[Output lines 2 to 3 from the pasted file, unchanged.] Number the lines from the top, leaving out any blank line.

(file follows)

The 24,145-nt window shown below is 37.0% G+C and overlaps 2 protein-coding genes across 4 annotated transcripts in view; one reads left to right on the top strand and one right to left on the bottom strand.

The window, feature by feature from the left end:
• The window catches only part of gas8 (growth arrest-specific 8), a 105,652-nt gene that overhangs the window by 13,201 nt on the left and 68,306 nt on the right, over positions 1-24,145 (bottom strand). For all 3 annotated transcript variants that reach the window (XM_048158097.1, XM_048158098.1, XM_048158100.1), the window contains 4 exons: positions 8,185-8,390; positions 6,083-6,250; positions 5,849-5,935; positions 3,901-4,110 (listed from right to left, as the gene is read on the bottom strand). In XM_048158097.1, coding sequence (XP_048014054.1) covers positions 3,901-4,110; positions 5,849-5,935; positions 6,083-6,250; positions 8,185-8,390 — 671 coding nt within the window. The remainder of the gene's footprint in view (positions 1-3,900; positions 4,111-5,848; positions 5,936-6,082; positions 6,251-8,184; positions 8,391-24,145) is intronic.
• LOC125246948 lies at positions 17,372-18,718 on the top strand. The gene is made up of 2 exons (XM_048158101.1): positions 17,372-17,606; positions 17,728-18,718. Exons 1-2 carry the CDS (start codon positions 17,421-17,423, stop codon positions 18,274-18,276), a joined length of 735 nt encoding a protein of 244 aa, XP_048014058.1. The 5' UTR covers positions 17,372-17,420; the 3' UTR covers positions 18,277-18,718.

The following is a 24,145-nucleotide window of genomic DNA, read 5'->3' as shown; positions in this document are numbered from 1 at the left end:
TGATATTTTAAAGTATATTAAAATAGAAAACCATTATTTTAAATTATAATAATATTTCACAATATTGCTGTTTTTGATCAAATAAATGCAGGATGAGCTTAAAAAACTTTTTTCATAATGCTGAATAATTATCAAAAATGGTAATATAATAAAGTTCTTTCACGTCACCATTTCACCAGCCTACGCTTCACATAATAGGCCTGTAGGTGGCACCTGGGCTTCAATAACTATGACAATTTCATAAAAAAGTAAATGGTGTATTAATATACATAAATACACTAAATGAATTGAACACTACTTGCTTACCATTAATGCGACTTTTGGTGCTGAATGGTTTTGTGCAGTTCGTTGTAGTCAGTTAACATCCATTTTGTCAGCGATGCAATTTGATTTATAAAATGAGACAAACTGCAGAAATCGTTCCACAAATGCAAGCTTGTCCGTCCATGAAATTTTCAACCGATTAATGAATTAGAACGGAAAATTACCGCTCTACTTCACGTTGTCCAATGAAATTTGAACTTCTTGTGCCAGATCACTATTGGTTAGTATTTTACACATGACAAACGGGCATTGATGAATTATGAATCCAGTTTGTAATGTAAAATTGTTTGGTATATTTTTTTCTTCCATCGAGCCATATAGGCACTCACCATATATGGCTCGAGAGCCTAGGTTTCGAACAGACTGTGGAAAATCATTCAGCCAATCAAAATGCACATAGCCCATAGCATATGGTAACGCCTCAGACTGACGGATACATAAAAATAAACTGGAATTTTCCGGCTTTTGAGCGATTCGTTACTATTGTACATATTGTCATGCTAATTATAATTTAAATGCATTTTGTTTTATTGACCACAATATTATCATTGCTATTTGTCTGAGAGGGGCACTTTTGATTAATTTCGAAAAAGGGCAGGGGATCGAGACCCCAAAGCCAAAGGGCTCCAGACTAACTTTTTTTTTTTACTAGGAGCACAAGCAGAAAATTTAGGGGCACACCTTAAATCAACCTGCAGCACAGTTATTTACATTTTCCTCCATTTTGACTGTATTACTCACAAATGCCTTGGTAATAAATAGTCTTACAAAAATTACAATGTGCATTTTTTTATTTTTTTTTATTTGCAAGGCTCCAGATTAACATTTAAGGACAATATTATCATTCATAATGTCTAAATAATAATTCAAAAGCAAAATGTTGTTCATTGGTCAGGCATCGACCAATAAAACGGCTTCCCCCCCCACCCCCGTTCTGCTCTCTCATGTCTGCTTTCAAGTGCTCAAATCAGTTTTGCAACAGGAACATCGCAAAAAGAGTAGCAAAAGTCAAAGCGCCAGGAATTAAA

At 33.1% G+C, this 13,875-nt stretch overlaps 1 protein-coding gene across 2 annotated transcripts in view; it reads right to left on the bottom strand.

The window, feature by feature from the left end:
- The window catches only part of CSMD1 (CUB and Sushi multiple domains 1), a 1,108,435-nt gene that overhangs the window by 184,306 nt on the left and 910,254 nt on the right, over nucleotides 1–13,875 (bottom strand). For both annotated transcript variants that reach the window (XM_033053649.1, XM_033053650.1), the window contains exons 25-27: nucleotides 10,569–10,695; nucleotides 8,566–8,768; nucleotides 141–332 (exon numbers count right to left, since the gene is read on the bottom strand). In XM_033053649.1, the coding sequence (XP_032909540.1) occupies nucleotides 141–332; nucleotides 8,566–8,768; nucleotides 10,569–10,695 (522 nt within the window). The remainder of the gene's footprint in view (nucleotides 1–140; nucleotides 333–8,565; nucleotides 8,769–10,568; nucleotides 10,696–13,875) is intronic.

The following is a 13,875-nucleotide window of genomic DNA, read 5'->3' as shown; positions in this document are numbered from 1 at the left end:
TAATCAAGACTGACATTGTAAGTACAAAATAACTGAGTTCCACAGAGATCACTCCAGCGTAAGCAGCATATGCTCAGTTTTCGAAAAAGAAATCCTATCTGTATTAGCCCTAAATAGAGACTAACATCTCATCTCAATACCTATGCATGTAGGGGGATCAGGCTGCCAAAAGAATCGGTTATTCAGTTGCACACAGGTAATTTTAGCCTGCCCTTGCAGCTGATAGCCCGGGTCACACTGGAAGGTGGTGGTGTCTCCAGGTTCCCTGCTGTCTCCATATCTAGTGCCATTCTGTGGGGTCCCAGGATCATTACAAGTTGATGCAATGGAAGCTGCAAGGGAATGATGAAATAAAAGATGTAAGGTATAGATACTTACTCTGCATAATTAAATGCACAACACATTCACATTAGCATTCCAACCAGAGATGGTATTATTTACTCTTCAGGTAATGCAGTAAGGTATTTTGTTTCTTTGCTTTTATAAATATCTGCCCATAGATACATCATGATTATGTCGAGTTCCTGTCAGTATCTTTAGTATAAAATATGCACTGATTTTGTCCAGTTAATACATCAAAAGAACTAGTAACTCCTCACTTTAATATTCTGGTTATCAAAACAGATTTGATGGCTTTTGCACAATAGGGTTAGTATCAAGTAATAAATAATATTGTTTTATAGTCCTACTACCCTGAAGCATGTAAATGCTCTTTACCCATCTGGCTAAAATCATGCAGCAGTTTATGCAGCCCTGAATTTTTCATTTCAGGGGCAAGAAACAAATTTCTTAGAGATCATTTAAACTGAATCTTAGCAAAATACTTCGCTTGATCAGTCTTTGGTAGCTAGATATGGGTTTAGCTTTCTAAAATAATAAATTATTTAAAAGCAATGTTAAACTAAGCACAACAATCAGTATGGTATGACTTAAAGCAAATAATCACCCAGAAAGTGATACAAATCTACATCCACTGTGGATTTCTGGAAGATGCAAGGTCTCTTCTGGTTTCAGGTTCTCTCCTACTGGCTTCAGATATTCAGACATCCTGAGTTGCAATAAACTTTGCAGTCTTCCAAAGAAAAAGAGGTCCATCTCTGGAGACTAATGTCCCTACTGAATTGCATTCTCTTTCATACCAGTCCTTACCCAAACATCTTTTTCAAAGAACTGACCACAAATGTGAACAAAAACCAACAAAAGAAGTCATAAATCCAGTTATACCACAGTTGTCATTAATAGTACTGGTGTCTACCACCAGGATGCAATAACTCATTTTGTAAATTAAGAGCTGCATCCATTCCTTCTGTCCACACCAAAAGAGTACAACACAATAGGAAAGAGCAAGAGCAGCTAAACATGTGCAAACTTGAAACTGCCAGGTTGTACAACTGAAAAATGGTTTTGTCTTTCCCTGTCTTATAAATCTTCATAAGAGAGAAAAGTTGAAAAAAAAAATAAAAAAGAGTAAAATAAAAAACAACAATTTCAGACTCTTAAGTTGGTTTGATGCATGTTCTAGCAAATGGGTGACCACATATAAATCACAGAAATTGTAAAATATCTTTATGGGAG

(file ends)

The window, feature by feature from the left end:
• The window catches only part of gas8 (growth arrest-specific 8), a 105,652-nt gene that overhangs the window by 13,201 nt on the left and 68,306 nt on the right, over positions 1-24,145 (bottom strand). For all 3 annotated transcript variants that reach the window (XM_048158097.1, XM_048158098.1, XM_048158100.1), the window contains 4 exons: positions 8,185-8,390; positions 6,083-6,250; positions 5,849-5,935; positions 3,901-4,110 (listed from right to left, as the gene is read on the bottom strand). In XM_048158097.1, coding sequence (XP_048014054.1) covers positions 3,901-4,110; positions 5,849-5,935; positions 6,083-6,250; positions 8,185-8,390 — 671 coding nt within the window. The remainder of the gene's footprint in view (positions 1-3,900; positions 4,111-5,848; positions 5,936-6,082; positions 6,251-8,184; positions 8,391-24,145) is intronic.